John Greenleaf Whittier

(17 December 1807 – 7 September 1892 / Haverhill, Massachusetts)

John Greenleaf Whittier Poems

201. The Trailing Arbutus 4/6/2010
202. The Slave Ships 4/6/2010
203. The Yankee Girl 4/6/2010
204. The Christian Slave 4/6/2010
205. The Hunters Of Men 4/6/2010
206. To William Lloyd Garrison 4/6/2010
207. The Witch's Daughter 4/6/2010
208. If Thou Of Fortune Be Bereft 11/26/2014
209. The Bay Of Seven Islands 4/6/2010
210. Vesta 1/4/2003
211. The Changeling ( From The Tent On The Beach ) 1/1/2004
212. The Sycamores 1/3/2003
213. Rabbi Ismael 4/6/2010
214. Raphael 4/6/2010
215. Requital 4/6/2010
216. Revisited 4/6/2010
217. Ritner 4/6/2010
218. Sumner 4/6/2010
219. My Thanks, 4/6/2010
220. Naples – 1860 4/6/2010
221. One Of The Signers 4/6/2010
222. Our Autocrat 4/6/2010
223. Samuel J. Tilden 4/6/2010
224. Remembrance 4/6/2010
225. Rantoul 4/6/2010
226. Red Riding Hood 4/6/2010
227. Norumbega Hall 4/6/2010
228. The Frost Spirit 1/3/2003
229. My Birthday 4/6/2010
230. Kossuth 4/6/2010
231. Lexington 4/6/2010
232. Pentucket 4/6/2010
233. Our Master 4/6/2010
234. Response 4/6/2010
235. The Book 4/6/2010
236. On A Prayer-Book, With Its Frontispiece, Ary Scheffer’s 4/6/2010
237. Requirement 4/6/2010
238. Pennsylvania Hall 4/6/2010
239. Mogg Megone - Part Ii. 4/6/2010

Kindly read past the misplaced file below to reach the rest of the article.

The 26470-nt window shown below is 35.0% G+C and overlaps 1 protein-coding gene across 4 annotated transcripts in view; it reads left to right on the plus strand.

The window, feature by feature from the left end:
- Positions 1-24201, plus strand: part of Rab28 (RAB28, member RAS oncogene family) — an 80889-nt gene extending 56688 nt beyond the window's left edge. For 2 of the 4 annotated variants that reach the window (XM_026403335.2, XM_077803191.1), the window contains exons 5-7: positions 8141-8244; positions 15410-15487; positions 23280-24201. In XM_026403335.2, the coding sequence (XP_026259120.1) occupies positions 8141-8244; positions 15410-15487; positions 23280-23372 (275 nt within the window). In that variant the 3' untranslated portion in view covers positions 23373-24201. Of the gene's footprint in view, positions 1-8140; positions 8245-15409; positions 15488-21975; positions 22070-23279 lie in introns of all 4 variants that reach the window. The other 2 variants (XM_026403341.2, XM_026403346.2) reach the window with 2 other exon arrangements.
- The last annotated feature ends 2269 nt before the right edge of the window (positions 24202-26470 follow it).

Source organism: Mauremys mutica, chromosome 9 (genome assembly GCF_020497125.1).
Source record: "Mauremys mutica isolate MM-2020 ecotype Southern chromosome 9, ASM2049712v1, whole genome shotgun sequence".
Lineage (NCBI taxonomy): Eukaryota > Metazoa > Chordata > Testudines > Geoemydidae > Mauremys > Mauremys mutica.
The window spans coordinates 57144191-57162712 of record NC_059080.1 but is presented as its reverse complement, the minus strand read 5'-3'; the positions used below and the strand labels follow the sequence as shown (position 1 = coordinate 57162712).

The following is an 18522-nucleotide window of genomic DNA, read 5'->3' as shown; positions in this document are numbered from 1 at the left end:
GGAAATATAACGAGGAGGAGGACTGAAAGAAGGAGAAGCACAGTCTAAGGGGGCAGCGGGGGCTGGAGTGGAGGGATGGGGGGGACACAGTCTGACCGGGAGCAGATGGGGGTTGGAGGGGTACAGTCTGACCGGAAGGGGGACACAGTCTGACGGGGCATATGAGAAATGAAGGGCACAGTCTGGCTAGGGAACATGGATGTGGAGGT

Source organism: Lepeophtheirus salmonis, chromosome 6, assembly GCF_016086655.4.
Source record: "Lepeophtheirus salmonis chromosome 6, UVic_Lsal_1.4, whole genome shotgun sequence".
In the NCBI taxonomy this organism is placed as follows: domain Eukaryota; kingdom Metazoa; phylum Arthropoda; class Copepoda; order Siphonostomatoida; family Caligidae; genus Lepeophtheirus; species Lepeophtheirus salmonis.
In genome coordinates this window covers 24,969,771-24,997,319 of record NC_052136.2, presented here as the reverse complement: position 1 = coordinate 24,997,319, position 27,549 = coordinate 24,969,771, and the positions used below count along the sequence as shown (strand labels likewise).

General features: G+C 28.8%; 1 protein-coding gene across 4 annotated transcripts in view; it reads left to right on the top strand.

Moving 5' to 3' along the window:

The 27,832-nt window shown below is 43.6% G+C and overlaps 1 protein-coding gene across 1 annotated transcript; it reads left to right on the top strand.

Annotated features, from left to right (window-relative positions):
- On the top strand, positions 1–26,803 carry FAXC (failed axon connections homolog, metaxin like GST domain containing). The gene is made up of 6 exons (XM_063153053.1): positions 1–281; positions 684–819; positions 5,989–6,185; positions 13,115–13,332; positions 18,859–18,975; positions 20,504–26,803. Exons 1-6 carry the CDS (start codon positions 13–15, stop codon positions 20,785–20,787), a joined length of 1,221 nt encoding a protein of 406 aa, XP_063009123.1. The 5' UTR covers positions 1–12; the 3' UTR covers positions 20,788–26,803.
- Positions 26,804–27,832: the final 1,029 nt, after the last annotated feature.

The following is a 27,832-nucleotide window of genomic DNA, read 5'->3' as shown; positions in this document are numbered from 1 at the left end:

240. Kinsman 4/6/2010
Best Poem of John Greenleaf Whittier

In School-Days

Still sits the school-house by the road,
A ragged beggar sleeping;
Around it still the sumachs grow,
And blackberry-vines are creeping.

Within, the master's desk is seen,
Deep-scarred by raps official;
The warping floor, the battered seats,
The jack-knife's carved initial;

The charcoal frescoes on its wall;
Its door's worn sill, betraying
The feet that, creeping slow to school,
Went storming out to playing!

Long years ago a winter sun
Shone over it at setting;
Lit up its western window-panes,
And low eaves' icy fretting. ...

Read the full of In School-Days

Telling The Bees

Here is the place; right over the hill
Runs the path I took;
You can see the gap in the old wall still,
And the stepping-stones in the shallow brook.

There is the house, with the gate red-barred,
And the poplars tall;
And the barn's brown length, and the cattle-yard,
And the white horns tossing above the wall.

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